Friday, March 16, 2012

Blog-end Adlibs: [I] God is Unconscious or
Death of Self-Sacrifice. (25)

I believe that the true temperature was -16C that morning, down from -25C

© Eso A. B., 2012

The Monstrosity of Christ” is a book worth reading, whether the reader is interested in the reasons why it interests me or whether he-she finds additional or other reasons. Though not an easy read, the book reaches for an important political issue. Alas, it does not answer it.

As I understand it, Christ is referred to as a “”monstrosity” because philosopher Žižek (vs Professor Milbank, who does not  object to the term) sees Jesus as a God-man who, when all is said and done, boils down to an atheist. Not that Christ is a “monstrosity” per se, but because he dies as if for God, Who does not exist.

For Creston Davis, who writes the introduction to the book, the significance of the argument over Christianity between Žižek and Milbank is that “Christianity as approached by Žižek and Milbank uniquely proffers an emancipatory exit beyond the deadlock of capitalism and its supplement, liberalism—which in truth is a false politics sequestered by the owners of production in the name of freedom.”

Creston Davis, who writes the Introduction to the book, presents the reason why the argument between the two men is important: “The significance of the … debate ultimately arises from the fact that modern Christianity has finally met its doom. So I want (to raise)… a fundamental question: What becomes of theology after secular Enlightenment reason has run its course?” (p.21)

The answer to the question, as I see it, is whether in spite of being “doomed” as a question for theology, Christianity is able to continue as an “activist”. In other words, though the debate may, in the end, turn out to be rhetoric among the mute, there is enough juice (the monster) left in Christianity for it to affect the false politics of liberalism.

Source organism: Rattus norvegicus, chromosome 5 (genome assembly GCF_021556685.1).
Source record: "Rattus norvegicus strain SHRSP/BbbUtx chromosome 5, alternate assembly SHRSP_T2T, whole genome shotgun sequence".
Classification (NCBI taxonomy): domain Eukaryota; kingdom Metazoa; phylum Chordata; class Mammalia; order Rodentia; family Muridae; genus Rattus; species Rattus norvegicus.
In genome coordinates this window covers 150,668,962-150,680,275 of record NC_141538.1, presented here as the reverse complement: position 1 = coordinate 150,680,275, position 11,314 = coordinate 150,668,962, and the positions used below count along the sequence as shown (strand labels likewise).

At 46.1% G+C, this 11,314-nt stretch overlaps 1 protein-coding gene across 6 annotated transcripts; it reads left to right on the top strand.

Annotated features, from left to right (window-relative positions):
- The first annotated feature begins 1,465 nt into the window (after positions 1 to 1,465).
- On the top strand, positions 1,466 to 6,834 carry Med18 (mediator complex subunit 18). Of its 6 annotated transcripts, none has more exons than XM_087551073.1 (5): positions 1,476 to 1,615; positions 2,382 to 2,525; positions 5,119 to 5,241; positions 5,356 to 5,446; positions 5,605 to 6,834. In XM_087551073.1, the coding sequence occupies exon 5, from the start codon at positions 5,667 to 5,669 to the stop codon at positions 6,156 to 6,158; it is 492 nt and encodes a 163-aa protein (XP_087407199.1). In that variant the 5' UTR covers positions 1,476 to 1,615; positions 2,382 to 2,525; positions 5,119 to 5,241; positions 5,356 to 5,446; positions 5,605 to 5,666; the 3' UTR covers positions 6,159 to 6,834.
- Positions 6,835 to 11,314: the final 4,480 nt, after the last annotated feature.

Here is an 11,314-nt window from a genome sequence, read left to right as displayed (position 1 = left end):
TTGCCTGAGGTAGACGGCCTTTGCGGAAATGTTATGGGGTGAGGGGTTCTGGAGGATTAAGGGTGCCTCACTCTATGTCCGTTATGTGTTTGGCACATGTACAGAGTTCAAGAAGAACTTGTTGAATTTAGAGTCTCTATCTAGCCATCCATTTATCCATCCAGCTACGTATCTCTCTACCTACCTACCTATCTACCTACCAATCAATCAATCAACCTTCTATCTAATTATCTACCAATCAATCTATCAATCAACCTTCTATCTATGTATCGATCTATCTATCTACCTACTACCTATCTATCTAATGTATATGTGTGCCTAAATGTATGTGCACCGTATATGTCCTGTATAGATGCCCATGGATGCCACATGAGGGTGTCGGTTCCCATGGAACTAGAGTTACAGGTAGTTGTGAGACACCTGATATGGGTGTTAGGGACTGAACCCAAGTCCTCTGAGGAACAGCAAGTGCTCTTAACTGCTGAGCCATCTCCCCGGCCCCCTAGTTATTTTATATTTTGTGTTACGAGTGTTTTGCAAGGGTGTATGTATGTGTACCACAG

This “monster” put to sleep by liberal capitalism and its politics by putting something of a Dostoyevskian veto over the word 'slaughter'; Milbank: “Kirillov [of Dostoyevski’s “The Devils”] tries self-assertion, but logically concludes that the only irrefutable act of ‘divine’ self-assertion is self-slaughter.” If taken as not only ‘logic’, but also as a negation of self-sacrifice, self-slaughter does indeed act an inhibitory force against anyone’s assumption that every human being’s subjective presumption for him- and her-self is economic egalitarity.

While our time is more than vane in assuming that our post-post-modernisms are the last word in sophistication, whether it be religious, philosophical, or whatever, my belief is that such sophistication was within reach of many ‘ancient’ thinkers, as well. My personal proof of this can be found in Sophocle’s famous tragedy “Oedipus Rex”, which I have retold in “Oedipus Rex Rewritten”. My ‘rewrite’ centers around the argument that while child sacrifice as practiced at the Temple of the Sphinx at Thebes, is rightly put to a stop by Prince Oedipus, Oedipus was able to do so only by promising to replace it with self-sacrifice. When Oedipus the King failed to honor his promise (to Tiresias, the priest of the Sphinx). the plague of Thebes began and does not end until as a consequence of the death of most of his family members, Oedipus comes to understand that he indeed must self-sacrifice himself by self-slaughtering himself. As unpleasant (monstrous) as the word ‘self-slaughter’ is, the up-beat twist (which both philosophers fail to state) of their argument is that the word changes its meaning to “self-sacrifice”.

Though I concede that there are certain monstrous obstacles to my slip-slide from my perception of self-slaughter to my perception of self-sacrifice, it may be that these ‘obstacles’ are empty and mere rhetoric, which must be and is overcome by direct action.

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